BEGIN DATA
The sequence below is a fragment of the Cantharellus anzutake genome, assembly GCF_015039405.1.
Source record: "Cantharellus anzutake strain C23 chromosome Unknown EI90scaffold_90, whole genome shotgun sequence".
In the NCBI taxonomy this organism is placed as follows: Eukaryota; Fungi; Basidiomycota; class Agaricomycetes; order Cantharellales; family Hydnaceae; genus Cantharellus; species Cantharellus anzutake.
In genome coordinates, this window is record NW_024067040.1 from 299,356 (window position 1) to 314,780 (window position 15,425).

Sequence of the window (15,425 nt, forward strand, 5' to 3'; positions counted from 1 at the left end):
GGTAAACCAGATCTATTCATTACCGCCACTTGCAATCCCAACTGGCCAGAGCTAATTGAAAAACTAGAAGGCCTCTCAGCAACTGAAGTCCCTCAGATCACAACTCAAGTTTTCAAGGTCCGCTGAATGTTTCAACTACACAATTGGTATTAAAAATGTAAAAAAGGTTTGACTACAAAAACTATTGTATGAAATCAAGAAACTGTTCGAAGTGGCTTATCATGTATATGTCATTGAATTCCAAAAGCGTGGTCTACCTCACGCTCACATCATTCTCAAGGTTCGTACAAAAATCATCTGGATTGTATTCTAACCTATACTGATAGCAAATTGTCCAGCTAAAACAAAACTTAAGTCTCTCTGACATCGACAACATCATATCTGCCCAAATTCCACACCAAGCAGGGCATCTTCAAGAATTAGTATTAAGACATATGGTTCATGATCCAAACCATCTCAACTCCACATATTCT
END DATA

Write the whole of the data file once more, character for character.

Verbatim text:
The sequence below is a fragment of the Cantharellus anzutake genome, assembly GCF_015039405.1.
Source record: "Cantharellus anzutake strain C23 chromosome Unknown EI90scaffold_90, whole genome shotgun sequence".
In the NCBI taxonomy this organism is placed as follows: Eukaryota; Fungi; Basidiomycota; class Agaricomycetes; order Cantharellales; family Hydnaceae; genus Cantharellus; species Cantharellus anzutake.
In genome coordinates, this window is record NW_024067040.1 from 299,356 (window position 1) to 314,780 (window position 15,425).

Sequence of the window (15,425 nt, forward strand, 5' to 3'; positions counted from 1 at the left end):
GGTAAACCAGATCTATTCATTACCGCCACTTGCAATCCCAACTGGCCAGAGCTAATTGAAAAACTAGAAGGCCTCTCAGCAACTGAAGTCCCTCAGATCACAACTCAAGTTTTCAAGGTCCGCTGAATGTTTCAACTACACAATTGGTATTAAAAATGTAAAAAAGGTTTGACTACAAAAACTATTGTATGAAATCAAGAAACTGTTCGAAGTGGCTTATCATGTATATGTCATTGAATTCCAAAAGCGTGGTCTACCTCACGCTCACATCATTCTCAAGGTTCGTACAAAAATCATCTGGATTGTATTCTAACCTATACTGATAGCAAATTGTCCAGCTAAAACAAAACTTAAGTCTCTCTGACATCGACAACATCATATCTGCCCAAATTCCACACCAAGCAGGGCATCTTCAAGAATTAGTATTAAGACATATGGTTCATGATCCAAACCATCTCAACTCCACATATTCT